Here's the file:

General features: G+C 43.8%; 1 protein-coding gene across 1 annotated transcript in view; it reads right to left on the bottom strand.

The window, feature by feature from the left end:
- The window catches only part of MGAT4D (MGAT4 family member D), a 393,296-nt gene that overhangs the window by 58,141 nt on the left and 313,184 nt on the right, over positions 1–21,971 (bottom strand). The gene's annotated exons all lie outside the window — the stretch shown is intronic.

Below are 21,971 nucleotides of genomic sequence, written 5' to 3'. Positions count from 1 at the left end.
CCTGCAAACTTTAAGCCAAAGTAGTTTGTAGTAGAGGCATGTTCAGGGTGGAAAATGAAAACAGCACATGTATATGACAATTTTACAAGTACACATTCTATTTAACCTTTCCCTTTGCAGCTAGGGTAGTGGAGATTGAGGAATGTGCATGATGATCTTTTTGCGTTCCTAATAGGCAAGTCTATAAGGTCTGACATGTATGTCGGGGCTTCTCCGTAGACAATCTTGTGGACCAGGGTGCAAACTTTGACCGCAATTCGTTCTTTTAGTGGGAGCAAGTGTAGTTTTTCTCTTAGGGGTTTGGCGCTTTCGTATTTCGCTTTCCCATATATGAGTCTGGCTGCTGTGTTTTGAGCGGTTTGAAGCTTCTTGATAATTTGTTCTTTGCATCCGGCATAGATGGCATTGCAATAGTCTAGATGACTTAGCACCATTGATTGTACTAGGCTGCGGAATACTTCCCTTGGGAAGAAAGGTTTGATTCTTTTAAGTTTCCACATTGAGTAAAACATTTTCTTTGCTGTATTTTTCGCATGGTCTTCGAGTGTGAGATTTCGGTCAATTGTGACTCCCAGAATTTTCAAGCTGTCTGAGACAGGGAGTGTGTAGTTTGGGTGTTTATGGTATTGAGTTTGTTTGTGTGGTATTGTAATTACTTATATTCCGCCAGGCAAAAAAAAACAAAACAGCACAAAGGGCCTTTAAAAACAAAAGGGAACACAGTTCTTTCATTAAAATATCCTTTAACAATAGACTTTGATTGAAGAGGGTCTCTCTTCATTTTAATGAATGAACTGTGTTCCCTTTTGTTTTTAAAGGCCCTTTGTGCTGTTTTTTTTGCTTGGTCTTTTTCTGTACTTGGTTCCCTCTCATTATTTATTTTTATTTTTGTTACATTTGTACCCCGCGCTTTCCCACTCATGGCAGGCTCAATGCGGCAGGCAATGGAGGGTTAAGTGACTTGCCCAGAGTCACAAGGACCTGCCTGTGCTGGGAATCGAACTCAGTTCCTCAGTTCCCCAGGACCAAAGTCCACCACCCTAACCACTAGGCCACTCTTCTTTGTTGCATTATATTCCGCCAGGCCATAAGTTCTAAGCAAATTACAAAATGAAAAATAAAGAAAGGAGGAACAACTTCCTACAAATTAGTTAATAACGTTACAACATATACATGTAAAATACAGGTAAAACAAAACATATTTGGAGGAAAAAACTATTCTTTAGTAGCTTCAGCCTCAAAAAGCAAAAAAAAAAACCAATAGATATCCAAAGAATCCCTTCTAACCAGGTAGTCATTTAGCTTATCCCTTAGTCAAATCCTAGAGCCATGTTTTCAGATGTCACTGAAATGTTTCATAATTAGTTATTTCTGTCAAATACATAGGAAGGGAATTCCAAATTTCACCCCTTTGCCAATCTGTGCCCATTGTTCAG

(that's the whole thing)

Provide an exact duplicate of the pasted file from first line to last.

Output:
General features: G+C 43.8%; 1 protein-coding gene across 1 annotated transcript in view; it reads right to left on the bottom strand.

The window, feature by feature from the left end:
- The window catches only part of MGAT4D (MGAT4 family member D), a 393,296-nt gene that overhangs the window by 58,141 nt on the left and 313,184 nt on the right, over positions 1–21,971 (bottom strand). The gene's annotated exons all lie outside the window — the stretch shown is intronic.

Below are 21,971 nucleotides of genomic sequence, written 5' to 3'. Positions count from 1 at the left end.
CCTGCAAACTTTAAGCCAAAGTAGTTTGTAGTAGAGGCATGTTCAGGGTGGAAAATGAAAACAGCACATGTATATGACAATTTTACAAGTACACATTCTATTTAACCTTTCCCTTTGCAGCTAGGGTAGTGGAGATTGAGGAATGTGCATGATGATCTTTTTGCGTTCCTAATAGGCAAGTCTATAAGGTCTGACATGTATGTCGGGGCTTCTCCGTAGACAATCTTGTGGACCAGGGTGCAAACTTTGACCGCAATTCGTTCTTTTAGTGGGAGCAAGTGTAGTTTTTCTCTTAGGGGTTTGGCGCTTTCGTATTTCGCTTTCCCATATATGAGTCTGGCTGCTGTGTTTTGAGCGGTTTGAAGCTTCTTGATAATTTGTTCTTTGCATCCGGCATAGATGGCATTGCAATAGTCTAGATGACTTAGCACCATTGATTGTACTAGGCTGCGGAATACTTCCCTTGGGAAGAAAGGTTTGATTCTTTTAAGTTTCCACATTGAGTAAAACATTTTCTTTGCTGTATTTTTCGCATGGTCTTCGAGTGTGAGATTTCGGTCAATTGTGACTCCCAGAATTTTCAAGCTGTCTGAGACAGGGAGTGTGTAGTTTGGGTGTTTATGGTATTGAGTTTGTTTGTGTGGTATTGTAATTACTTATATTCCGCCAGGCAAAAAAAAACAAAACAGCACAAAGGGCCTTTAAAAACAAAAGGGAACACAGTTCTTTCATTAAAATATCCTTTAACAATAGACTTTGATTGAAGAGGGTCTCTCTTCATTTTAATGAATGAACTGTGTTCCCTTTTGTTTTTAAAGGCCCTTTGTGCTGTTTTTTTTGCTTGGTCTTTTTCTGTACTTGGTTCCCTCTCATTATTTATTTTTATTTTTGTTACATTTGTACCCCGCGCTTTCCCACTCATGGCAGGCTCAATGCGGCAGGCAATGGAGGGTTAAGTGACTTGCCCAGAGTCACAAGGACCTGCCTGTGCTGGGAATCGAACTCAGTTCCTCAGTTCCCCAGGACCAAAGTCCACCACCCTAACCACTAGGCCACTCTTCTTTGTTGCATTATATTCCGCCAGGCCATAAGTTCTAAGCAAATTACAAAATGAAAAATAAAGAAAGGAGGAACAACTTCCTACAAATTAGTTAATAACGTTACAACATATACATGTAAAATACAGGTAAAACAAAACATATTTGGAGGAAAAAACTATTCTTTAGTAGCTTCAGCCTCAAAAAGCAAAAAAAAAAACCAATAGATATCCAAAGAATCCCTTCTAACCAGGTAGTCATTTAGCTTATCCCTTAGTCAAATCCTAGAGCCATGTTTTCAGATGTCACTGAAATGTTTCATAATTAGTTATTTCTGTCAAATACATAGGAAGGGAATTCCAAATTTCACCCCTTTGCCAATCTGTGCCCATTGTTCAG